Betalutin Shows Promise for DLBCL, Trial Data Shows

Clinical trials can be crucial in determining potential treatment options for a variety of conditions. According to Pharma Biz, biopharmaceutical company Nordic Nanovector (“Nordic”) recently shared promising data from the Phase 1 LYMRIT 37-05 clinical trial. During the trial, researchers evaluated Betalutin (177Lu lilotomab satetraxetan) for patients with relapsed or refractory (R/R) diffuse large B-cell lymphoma (DLBCL) who were ineligible for stem cell transplants.


To begin, what is Betalutin? According to Nordic, Betalutin is:

a next generation radioimmunoconjugate (RIC) in clinical development as a potential new targeted therapy for patients with both indolent and aggressive [non-Hodgkin’s lymphoma]. Betalutin consists of the anti-CD37 murine antibody lilotomab, conjugated to the chelator  p-SCN-Bn-DOTA, which chelates the beta-emitting isotope lutetium-177 (177Lu).

Unlike other treatment options, Betalutin is designed for a singular administration. Altogether, 16 patients enrolled in the Phase 1 clinical trial. Findings from the study show:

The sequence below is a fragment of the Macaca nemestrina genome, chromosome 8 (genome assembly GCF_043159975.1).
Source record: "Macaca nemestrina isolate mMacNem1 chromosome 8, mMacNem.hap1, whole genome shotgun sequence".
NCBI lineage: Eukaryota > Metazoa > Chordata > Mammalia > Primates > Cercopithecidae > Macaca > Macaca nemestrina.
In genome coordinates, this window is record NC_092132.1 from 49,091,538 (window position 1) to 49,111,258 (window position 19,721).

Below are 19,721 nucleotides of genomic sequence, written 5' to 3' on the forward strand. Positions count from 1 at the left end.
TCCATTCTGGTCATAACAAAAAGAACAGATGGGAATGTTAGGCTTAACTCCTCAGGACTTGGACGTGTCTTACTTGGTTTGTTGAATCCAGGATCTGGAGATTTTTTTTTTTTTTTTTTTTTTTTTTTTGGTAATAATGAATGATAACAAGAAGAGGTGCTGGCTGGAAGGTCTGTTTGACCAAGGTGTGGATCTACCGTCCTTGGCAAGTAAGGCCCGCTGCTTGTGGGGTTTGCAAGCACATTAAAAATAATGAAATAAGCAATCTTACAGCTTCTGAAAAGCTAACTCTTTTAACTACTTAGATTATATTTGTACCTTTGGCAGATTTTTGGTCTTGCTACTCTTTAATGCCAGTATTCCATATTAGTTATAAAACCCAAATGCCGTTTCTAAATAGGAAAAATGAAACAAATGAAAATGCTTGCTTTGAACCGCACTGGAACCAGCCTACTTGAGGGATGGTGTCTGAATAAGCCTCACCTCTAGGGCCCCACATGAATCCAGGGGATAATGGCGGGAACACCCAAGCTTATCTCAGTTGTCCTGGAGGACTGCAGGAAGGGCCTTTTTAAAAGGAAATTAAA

• Overall, Betalutin treatment was relatively safe and well-tolerated.
  • 20 MBq/kg Betalutin and 100mg/m2 lilotomab represented the dose-limiting toxicity. However, researchers were able to reverse this.
  • In six evaluable patients, 1 patient (16.6%) achieved a complete response, while another patient (16.6%) achieved a partial response.

Diffuse Large B-Cell Lymphoma (DLBCL)

Making up around 43% of all non-Hodgkin’s lymphoma diagnoses, diffuse large B-cell lymphoma (DLBCL) is the most common form of this cancer. An estimated 18,000 people are diagnosed each year. This cancer of the lymphatic system forms in B-cell lymphocytes, a type of white blood cell. While it can occur in childhood, DLBCL incidences increase with age, most commonly affecting those over 60 years old. Additional risk factors include being immunocompromised, having a family history of DLBCL, being male, or having an autoimmune disorder. Despite its “aggressive” status, DLBCL can be treated in some scenarios.

Typically, the first – and most common – symptom is painless lymph node inflammation. Additional symptoms include:

  • Unintended weight loss
  • Fever and night sweats
  • Itching
  • Abdominal or chest pain
  • Shortness of breath
  • Cough
  • Diarrhea (if spread to abdomen)
Jessica Lynn

Jessica Lynn

Jessica Lynn has an educational background in writing and marketing. She firmly believes in the power of writing in amplifying voices, and looks forward to doing so for the rare disease community.

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